passive solar heat - GL1800Riders
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post #1 of 13 (permalink) Old 12-04-2015, 05:58 AM Thread Starter
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passive solar heat

@cycledude,
you recently posted about using solar heat in your garage and I did not want to hijack that thread. I am assuming you made a passive solar panel. I am gathering materials for the same. I got 3 pieces of glass about 45" x 75" x 1" thick free from a supplier I work with. Right now I'm waiting on some aluminum framing which is also free. I'm curious what material you used on the inside of yours. I was going to pm you, but thought this subject would be of interest to some others here. It's free heat!

Last edited by CAC; 12-04-2015 at 06:00 AM.
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post #2 of 13 (permalink) Old 12-04-2015, 06:07 AM
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Originally Posted by CAC View Post
@cycledude,
you recently posted about using solar heat in your garage and I did not want to hijack that thread. I am assuming you made a passive solar panel. I am gathering materials for the same. I got 3 pieces of glass about 45" x 75" x 1" thick free from a supplier I work with. Right now I'm waiting on some aluminum framing which is also free. I'm curious what material you used on the inside of yours. I was going to pm you, but thought this subject would be of interest to some others here. It's free heat!
Cool!
This is a GREAT post for the OTE.

Solar heat to keep your 'WINGS warm.
I love it.

Thanks

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post #3 of 13 (permalink) Old 12-04-2015, 10:53 AM
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Sharing my experience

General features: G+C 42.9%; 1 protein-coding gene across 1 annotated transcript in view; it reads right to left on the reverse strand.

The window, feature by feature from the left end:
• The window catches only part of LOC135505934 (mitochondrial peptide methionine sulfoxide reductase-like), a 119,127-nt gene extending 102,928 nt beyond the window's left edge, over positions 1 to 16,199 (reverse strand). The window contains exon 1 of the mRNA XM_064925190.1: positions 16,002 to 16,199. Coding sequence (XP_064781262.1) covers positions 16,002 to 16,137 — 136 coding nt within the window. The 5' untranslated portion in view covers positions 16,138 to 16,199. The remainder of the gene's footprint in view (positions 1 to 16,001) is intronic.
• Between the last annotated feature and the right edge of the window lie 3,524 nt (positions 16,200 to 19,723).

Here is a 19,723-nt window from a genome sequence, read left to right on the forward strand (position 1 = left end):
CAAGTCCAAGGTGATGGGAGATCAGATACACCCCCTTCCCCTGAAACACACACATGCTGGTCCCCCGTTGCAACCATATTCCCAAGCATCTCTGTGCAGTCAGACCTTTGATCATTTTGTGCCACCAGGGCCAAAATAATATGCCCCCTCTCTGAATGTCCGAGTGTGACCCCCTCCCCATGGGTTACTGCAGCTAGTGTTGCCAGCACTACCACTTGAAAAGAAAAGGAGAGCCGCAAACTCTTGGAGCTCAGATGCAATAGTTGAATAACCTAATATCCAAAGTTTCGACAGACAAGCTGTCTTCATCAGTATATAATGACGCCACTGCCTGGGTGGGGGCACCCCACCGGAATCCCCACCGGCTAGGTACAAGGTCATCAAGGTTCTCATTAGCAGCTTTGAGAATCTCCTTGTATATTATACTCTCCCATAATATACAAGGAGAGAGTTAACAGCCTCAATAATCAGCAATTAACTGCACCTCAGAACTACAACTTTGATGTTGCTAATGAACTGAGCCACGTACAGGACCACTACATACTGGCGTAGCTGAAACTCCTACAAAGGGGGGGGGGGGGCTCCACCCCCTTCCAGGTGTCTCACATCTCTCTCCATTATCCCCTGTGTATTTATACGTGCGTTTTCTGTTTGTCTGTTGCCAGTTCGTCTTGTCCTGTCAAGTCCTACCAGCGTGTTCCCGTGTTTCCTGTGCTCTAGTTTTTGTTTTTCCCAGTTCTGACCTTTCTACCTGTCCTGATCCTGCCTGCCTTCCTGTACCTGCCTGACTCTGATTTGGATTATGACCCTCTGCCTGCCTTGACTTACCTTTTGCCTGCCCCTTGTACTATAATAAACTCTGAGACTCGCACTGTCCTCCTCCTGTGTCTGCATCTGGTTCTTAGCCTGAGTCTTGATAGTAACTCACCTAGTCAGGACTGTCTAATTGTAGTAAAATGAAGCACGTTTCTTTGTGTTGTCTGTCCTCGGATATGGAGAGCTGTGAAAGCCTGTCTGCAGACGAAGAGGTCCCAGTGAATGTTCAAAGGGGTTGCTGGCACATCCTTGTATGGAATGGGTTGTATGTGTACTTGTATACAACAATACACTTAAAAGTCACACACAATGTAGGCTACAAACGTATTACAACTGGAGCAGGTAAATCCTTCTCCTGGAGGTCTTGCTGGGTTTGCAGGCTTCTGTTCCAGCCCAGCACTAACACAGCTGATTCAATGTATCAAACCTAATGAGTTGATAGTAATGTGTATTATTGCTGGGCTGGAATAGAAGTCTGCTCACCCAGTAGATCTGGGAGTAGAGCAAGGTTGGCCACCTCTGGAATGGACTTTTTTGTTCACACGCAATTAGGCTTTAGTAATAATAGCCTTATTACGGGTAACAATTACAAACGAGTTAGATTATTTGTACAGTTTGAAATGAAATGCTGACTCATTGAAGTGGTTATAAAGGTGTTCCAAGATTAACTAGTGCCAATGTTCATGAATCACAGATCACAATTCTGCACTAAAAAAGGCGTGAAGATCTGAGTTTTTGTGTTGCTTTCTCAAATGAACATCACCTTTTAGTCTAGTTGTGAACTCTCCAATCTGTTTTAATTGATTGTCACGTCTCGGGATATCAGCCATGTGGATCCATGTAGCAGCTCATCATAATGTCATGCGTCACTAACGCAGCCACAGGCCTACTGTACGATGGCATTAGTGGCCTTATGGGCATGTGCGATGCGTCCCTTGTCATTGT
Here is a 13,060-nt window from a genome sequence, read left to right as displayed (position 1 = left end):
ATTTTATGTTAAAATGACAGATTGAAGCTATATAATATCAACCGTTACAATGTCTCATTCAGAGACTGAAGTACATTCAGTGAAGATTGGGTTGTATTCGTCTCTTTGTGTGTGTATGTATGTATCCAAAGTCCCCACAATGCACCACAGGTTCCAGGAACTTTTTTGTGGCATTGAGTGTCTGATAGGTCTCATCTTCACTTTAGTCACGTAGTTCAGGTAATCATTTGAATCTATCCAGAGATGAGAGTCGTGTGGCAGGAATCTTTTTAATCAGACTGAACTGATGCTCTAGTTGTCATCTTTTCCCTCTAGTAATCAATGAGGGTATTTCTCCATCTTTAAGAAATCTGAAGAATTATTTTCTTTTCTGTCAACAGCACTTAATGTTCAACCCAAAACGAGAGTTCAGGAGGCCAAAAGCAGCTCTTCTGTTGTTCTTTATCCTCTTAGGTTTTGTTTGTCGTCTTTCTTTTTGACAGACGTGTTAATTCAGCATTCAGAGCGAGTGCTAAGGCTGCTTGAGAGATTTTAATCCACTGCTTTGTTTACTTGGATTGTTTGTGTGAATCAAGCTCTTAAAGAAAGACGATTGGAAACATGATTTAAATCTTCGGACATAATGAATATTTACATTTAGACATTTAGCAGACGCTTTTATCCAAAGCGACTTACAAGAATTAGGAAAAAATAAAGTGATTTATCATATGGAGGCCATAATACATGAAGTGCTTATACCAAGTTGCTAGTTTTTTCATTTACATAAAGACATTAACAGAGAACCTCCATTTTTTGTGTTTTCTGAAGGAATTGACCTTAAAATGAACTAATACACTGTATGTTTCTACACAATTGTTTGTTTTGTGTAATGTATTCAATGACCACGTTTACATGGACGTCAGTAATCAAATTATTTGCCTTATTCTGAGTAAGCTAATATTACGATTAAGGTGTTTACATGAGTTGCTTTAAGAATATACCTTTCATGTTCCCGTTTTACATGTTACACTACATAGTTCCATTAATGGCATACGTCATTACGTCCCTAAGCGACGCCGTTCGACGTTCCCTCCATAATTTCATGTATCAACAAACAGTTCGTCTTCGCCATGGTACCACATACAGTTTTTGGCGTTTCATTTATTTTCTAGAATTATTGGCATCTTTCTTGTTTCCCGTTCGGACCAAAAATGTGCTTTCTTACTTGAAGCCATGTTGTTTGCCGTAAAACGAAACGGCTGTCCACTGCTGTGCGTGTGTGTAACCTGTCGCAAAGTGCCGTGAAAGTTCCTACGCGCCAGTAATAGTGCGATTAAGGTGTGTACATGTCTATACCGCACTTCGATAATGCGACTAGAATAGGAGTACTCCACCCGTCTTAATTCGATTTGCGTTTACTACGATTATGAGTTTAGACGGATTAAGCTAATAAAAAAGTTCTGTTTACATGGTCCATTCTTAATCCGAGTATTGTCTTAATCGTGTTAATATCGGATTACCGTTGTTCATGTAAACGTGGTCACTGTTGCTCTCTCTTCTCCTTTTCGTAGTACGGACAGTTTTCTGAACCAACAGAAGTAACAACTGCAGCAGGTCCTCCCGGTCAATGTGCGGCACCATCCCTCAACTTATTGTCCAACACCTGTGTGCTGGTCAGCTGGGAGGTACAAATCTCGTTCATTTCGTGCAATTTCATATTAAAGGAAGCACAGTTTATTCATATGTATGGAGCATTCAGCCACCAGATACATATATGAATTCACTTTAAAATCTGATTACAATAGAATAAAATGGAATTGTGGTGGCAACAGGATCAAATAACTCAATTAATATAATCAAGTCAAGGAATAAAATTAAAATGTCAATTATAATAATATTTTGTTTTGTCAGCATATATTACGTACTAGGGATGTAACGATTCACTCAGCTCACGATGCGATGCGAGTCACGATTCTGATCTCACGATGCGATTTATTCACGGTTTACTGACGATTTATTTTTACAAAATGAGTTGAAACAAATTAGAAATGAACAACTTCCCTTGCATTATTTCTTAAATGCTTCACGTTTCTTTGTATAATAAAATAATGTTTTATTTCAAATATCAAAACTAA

I did some home experiments with solar heating in 1975. I was impressed. I built a 4' X 4' panel about 4 inches deep with a plywood bottom and pine board sides with a Plexiglas cover. Bent up 1/2" aluminum tubing for water to circulate in and out and used a small barrel for a reservoir and aquarium pump to circulate the water. Painted the inside of the panel and tubing dark flat green. It was amazing how the sun can heat a liquid.

Also if you have ever been around a house that has a porch closed in by glass facing southwest in the winter you will be impressed with how warm the porch is. Many people use fans to send the natural heat to warm the rest of the house.

Personally, I believe we need to put more effort into solar heating and use solar electrical panels in a limited 'smarter; way until the technology improves.

I remember reading about a guy that heat his garage with solar in the winter by hanging a big panel about 8 inches deep on the outside wall that the sun hit during the day. It was painted with a flat dark paint inside with glass front . It had fans installed that pushed cold air into the panel on one side and forced the solar heated air out holes on the other side. He seemed pretty happy with it.
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post #4 of 13 (permalink) Old 12-04-2015, 02:39 PM
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I did some home experiments with solar heating in 1975. I was impressed. I built a 4' X 4' panel about 4 inches deep with a plywood bottom and pine board sides with a Plexiglas cover. Bent up 1/2" aluminum tubing for water to circulate in and out and used a small barrel for a reservoir and aquarium pump to circulate the water. Painted the inside of the panel and tubing dark flat green. It was amazing how the sun can heat a liquid.